9. ECB Monthly Bulletin: Thursday, 9:00. One week after the rate cut, we will get to see the negative numbers that  Mario Draghi and his colleagues saw in front of their eyes. This should shed some light on future decisions as well.

* All times are GMT.

EUR/USD Technical Analysis

Euro/dollar didn’t stay long at high ground, due to the yen intervention. Only after a drop of around 200 pips, it stopped to rest above the 1.3950 line (mentioned last week) before digging deeper. Throughout most of the days that followed, the 1.3650 – 1.3838 range bounded the pair.

Technical lines from top to bottom:

We still start from high ground. The round number of 1.44 is another minor line, after holding the pair down in July. More significant support appears at 1.4335, which was support during during August.

1.4282 was the peak in November 1.4282 and played an important role afterwards as well. It is closely followed by 1.4250 which was the peak just now and also when the euro was climbing earlier in the year.

1.42 was a minor line of resistance in May and is immediate resistance. The pair managed to hold on to 1.4130 before collapsing at the end of October, and this is a new line on the chart.

1.4050 is an updated version of the veteran 1.4030 line. It capped recovery attempts in October and beforehand.  1.3950 was a notable bottom during May and a strong cap in during October before the break.

1.3838, which was a swing low a few months ago and was later tested on a failed recovery attempt, is now somewhat  weaker but still relevant, holding back attempts to rise.  1.3725 worked as support several times in October and served as a pivotal line in the range.

1.3650 worked quite well in recent weeks, and was only temporarily breached.  1.3550 provided support early in September and then switched to resistance after the fall. It worked better as support, but is now resistance.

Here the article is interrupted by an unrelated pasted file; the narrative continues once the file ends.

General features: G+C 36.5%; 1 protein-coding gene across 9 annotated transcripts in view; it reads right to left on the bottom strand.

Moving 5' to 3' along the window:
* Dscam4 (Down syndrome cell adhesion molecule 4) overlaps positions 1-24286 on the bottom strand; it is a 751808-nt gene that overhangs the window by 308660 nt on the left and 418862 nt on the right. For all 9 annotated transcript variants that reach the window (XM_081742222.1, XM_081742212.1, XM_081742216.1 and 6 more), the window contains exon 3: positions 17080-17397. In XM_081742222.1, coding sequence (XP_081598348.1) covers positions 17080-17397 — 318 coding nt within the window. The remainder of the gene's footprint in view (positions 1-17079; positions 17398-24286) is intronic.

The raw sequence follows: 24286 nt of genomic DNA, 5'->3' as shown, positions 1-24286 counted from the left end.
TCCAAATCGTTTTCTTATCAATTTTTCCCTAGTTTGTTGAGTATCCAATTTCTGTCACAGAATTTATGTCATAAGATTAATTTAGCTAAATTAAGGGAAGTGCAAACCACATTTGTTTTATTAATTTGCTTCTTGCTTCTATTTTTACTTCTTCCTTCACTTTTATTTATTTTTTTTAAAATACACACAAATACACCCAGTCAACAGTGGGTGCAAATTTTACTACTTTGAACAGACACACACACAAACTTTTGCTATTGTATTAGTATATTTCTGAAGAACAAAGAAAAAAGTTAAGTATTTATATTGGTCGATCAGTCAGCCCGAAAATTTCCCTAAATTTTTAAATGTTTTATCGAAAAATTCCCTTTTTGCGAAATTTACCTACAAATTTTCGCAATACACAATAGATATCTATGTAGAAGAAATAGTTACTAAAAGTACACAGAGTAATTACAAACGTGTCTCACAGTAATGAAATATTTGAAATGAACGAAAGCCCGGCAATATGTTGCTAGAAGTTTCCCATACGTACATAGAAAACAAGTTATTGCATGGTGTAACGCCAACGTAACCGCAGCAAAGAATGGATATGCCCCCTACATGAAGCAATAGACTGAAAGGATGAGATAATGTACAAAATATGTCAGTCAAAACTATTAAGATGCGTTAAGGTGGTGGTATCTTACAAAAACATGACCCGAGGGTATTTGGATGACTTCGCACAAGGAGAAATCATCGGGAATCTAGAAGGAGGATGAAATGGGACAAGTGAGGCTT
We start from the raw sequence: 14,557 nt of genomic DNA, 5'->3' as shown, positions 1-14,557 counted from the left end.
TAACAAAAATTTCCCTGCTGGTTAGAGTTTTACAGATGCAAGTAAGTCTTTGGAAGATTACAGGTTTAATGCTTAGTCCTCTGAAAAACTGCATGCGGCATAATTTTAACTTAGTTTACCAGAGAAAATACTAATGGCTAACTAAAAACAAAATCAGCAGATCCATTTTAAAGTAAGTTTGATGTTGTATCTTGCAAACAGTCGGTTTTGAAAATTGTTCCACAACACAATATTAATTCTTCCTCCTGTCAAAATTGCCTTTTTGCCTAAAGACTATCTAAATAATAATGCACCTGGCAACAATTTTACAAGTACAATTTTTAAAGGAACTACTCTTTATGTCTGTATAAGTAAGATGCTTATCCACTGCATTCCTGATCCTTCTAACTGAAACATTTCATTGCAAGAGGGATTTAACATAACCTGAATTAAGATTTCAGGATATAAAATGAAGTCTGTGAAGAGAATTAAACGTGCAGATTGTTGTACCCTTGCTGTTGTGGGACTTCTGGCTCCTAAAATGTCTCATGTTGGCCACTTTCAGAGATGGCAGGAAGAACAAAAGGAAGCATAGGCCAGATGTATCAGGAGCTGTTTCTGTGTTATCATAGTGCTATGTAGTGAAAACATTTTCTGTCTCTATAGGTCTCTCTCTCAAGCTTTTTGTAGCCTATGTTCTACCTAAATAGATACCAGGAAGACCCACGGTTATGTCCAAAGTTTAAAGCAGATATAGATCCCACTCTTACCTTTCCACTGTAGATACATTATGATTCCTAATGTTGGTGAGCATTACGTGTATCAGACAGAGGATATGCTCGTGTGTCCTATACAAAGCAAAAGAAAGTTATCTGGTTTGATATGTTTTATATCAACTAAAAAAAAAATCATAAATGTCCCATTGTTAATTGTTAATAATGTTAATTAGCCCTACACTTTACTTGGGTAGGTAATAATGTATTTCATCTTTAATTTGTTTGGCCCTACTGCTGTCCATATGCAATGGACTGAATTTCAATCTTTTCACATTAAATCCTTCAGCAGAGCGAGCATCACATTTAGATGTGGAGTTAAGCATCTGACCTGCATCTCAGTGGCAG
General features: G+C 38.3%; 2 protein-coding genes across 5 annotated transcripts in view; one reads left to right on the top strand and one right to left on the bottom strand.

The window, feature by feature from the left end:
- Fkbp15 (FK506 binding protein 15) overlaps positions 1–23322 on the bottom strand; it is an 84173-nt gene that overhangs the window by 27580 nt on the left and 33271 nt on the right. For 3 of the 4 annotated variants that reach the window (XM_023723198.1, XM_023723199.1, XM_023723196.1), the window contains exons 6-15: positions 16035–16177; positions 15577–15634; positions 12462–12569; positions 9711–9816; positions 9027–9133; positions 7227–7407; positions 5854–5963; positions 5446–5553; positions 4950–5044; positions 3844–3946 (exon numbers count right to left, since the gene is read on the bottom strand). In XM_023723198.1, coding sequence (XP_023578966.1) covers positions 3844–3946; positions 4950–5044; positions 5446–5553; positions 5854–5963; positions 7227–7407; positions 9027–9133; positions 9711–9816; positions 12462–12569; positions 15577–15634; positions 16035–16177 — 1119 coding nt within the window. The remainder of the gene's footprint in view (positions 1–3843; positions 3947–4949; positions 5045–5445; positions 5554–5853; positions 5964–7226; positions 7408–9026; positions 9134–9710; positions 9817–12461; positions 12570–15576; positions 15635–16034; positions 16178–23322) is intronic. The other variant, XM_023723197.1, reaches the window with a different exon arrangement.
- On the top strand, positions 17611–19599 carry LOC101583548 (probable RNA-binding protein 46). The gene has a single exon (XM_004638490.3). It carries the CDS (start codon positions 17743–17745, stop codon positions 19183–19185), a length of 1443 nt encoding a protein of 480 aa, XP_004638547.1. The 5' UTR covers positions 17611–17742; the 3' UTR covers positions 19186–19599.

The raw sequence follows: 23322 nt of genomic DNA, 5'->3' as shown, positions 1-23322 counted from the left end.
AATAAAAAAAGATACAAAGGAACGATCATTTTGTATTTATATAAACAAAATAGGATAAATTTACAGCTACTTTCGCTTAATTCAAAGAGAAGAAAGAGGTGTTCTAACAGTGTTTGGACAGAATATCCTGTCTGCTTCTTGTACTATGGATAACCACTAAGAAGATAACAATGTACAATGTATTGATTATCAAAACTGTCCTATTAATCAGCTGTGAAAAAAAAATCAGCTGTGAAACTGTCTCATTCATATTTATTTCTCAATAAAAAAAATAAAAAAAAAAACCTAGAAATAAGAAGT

1.3450 is the next line of support.. It capped the pair and also worked as minor support recently.  The bottom seen earlier in October  at 1.3360 is the next line. It is an important pivotal line.

More important support is at 1.3250 which held the pair early in the year. The recent 9 month low at 1.3145 is the next important line that will be closely watched on any downfall.

I remain bearish on EUR/USD

The full effect of the rate cut with the accompanying acknowledgement of a recession hasn’t been seen yet. The same goes for the problems in Italy and Portugal.With current yields, Draghi may be dragged into a full scale QE.  And while the referendum is off and Papandreou survived for now (brilliant or foolish move?), the uncertainty  surrounding  Greece is still huge. Regarding Chinese or other investment in the EFSF bailout fund, certainty is higher: no help is on the way.

In the US, a recession now seems unlikely with more gains in jobs (especially in previous months) and also QE3 remains unlikely.

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Yohay Elam

Yohay Elam

Yohay Elam: Founder, Writer and Editor I have been into forex trading for over 5 years, and I share the experience that I have and the knowledge that I've accumulated. After taking a short course about forex. Like many forex traders, I've earned a significant share of my knowledge the hard way. Macroeconomics, the impact of news on the ever-moving currency markets and trading psychology have always fascinated me. Before founding Forex Crunch, I've worked as a programmer in various hi-tech companies. I have a B. Sc. in Computer Science from Ben Gurion University. Given this background, forex software has a relatively bigger share in the posts.